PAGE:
53. The Ombudsman might agree that asking to be reimbursed for medical expenses five years after they were incurred cannot be considered as presenting a request within a reasonable time limit[11], unless someone was prevented from doing so within the legal deadline as a result of having been given the wrong information. On the other hand, the CGAM concluded in its letter dated 16 July 2008 that the Commission should examine whether the judgment in Botos constitutes a new fact which would allow the deadline for the request for reimbursement to be reopened. Even if the CGAM is only an advisory body, it certainly has wide experience in dealing with matters concerning the JSIS, a fact which the Ombudsman recognised in his proposal for a friendly solution.

54. Finally, the Ombudsman points out that the deadline established in Article 13 of the JSIS Rules is an internal administrative deadline, and not a legal deadline such as those foreseen in the Staff Regulations, and in court procedures. In this context, the Ombudsman does not understand why the Commission referred to its reply to the Ombudsman's Own-Initiative Inquiry OI/4/2010/ELB when it replied to the Ombudsman's proposal for a friendly solution concerning the existence or non-existence of legal deadlines.

55. Derogation from internal administrative deadlines is possible when there are good reasons. The Ombudsman considers that, since the Commission cannot provide a coherent explanation for the content of its decision of 25 July 2003, this could be considered to constitute a good reason for granting the complainant an exemption from the deadline to allow him to submit his request for reimbursement.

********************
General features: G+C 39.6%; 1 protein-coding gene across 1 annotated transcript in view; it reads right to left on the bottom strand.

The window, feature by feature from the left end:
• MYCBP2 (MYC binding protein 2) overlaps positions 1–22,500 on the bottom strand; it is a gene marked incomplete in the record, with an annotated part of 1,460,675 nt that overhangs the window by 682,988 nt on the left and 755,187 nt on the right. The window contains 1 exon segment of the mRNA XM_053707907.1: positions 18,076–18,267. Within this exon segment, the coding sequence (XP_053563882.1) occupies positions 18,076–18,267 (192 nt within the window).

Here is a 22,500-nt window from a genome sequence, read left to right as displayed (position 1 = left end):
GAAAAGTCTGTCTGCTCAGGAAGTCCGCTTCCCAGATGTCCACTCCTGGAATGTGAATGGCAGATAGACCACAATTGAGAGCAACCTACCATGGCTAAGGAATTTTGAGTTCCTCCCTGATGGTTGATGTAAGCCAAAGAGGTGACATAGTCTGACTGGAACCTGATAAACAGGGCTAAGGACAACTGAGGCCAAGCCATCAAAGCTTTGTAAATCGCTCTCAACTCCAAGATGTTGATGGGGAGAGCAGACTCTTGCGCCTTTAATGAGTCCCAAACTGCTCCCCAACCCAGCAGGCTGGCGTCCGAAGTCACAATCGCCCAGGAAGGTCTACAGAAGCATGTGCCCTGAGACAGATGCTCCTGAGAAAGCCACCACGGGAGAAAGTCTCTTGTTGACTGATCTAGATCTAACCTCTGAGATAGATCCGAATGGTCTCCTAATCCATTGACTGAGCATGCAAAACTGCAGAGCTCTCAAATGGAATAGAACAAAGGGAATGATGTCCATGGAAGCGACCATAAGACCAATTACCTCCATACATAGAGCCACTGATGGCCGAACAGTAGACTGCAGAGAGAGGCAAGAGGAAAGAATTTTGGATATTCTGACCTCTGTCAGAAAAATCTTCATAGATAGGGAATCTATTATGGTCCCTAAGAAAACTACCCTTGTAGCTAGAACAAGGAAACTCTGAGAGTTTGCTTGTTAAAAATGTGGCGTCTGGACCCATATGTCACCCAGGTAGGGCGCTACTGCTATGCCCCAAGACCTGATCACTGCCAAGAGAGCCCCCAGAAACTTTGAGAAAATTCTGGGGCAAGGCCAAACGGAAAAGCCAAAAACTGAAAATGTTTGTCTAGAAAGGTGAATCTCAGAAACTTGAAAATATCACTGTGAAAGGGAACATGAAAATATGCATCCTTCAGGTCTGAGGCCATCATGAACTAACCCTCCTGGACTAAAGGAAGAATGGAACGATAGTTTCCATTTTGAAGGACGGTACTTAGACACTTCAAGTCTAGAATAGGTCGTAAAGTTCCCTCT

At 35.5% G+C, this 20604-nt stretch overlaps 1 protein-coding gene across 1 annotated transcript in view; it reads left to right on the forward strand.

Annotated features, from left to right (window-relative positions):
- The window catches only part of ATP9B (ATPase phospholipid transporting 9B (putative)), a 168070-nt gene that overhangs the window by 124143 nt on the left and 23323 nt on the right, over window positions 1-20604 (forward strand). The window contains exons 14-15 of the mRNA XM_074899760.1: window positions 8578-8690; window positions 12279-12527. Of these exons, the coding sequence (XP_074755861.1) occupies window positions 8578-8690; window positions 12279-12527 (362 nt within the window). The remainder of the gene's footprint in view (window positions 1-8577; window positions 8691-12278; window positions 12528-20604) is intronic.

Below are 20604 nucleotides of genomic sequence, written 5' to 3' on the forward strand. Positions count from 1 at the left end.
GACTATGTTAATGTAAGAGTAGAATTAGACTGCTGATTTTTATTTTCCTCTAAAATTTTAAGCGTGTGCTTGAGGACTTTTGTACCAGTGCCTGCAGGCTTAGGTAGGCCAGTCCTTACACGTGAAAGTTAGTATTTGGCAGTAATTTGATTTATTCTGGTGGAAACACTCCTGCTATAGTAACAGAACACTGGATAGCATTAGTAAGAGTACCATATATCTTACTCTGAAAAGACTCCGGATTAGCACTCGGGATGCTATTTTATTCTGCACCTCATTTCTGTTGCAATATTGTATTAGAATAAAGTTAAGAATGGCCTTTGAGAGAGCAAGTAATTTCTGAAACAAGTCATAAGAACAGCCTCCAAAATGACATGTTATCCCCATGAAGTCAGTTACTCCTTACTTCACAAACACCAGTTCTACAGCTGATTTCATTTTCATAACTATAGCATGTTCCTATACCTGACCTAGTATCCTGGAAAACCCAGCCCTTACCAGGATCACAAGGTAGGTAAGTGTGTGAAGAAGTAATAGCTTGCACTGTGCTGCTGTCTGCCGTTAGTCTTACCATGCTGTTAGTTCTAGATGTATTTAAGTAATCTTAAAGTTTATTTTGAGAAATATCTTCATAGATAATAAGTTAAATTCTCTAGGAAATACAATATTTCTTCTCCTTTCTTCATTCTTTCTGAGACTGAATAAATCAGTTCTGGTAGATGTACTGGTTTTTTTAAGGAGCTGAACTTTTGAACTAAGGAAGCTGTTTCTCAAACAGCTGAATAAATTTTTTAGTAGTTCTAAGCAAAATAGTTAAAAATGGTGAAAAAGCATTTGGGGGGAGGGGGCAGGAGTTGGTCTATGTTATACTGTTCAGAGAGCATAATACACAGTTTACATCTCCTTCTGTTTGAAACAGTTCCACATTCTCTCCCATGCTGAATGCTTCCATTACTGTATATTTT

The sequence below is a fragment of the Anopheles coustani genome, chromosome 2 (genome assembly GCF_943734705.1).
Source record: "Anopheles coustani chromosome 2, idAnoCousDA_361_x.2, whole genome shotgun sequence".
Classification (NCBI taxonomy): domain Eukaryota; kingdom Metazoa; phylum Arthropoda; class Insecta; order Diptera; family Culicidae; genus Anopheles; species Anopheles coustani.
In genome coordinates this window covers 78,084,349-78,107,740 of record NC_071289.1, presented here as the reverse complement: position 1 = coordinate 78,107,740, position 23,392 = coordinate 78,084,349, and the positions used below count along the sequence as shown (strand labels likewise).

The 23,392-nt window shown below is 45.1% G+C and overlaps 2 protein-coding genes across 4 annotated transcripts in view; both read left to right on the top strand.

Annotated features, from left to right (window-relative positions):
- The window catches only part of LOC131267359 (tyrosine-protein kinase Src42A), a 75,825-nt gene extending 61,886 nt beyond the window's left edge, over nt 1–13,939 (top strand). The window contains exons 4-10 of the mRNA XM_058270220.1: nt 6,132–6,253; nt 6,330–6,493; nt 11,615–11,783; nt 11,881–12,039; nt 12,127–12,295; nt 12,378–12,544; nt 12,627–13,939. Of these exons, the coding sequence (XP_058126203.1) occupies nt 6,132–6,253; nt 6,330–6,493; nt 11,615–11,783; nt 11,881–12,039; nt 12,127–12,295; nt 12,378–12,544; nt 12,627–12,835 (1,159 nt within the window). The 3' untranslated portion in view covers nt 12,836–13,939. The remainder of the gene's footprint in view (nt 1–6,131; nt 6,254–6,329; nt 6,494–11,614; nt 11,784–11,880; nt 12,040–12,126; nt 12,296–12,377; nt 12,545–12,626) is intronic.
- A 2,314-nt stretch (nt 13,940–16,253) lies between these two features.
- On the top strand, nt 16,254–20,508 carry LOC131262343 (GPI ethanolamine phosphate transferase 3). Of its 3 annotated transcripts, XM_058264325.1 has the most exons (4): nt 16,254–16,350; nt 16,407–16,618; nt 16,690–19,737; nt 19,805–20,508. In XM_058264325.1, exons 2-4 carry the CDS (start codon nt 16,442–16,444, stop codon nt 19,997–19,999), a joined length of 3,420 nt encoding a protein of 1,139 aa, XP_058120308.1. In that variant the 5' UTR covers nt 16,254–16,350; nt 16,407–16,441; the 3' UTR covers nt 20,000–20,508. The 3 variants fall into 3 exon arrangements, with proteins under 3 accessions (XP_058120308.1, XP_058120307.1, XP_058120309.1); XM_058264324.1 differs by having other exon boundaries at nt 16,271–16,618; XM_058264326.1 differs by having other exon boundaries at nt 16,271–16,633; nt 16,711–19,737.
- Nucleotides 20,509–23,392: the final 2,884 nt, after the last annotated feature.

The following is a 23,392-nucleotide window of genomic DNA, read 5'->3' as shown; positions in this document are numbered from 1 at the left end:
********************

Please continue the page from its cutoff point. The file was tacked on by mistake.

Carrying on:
56. On the other hand, the Ombudsman notes that, however belatedly, the Commission, in its reply to the Ombudsman's proposal for a friendly solution, clarified that the information provided by the Medical Officer was, in fact, correct (and, by implication, that the decision of 25 July 2003 was wrong), because, according to the JSIS Rules, the analyses in question were not reimbursable at all in 2003, and they are still not reimbursable. The Ombudsman regrets that it took the Commission so long to clarify this aspect of the case and, albeit implicitly, to admit that its decision of 25 July 2003 was, in fact, wrong. However, he considers that, for this reason, there is no purpose at present in making a draft recommendation to the effect that the Commission should grant the complainant an exemption from the deadline to submit his request for reimbursement. Ultimately, the complainant's claim was that the Commission should reimburse him for the relevant medical expenses, namely, for the sum of EUR 881. Under the relevant rules, this, as the Commission has explained, cannot be done.

57. In these circumstances, the Ombudsman will close the case with a critical remark below, based on his finding of maladministration formulated in paragraph 51 above.

C. Conclusions

On the basis of his inquiry into this complaint, the Ombudsman closes it with the following critical remark:

The Commission was not able to offer a coherent explanation concerning its decision of 25 July 2003, until it finally implicitly admitted that the said decision was wrong. This was an instance of maladministration.

 

P. Nikiforos Diamandouros

Done in Strasbourg on 15 December 2010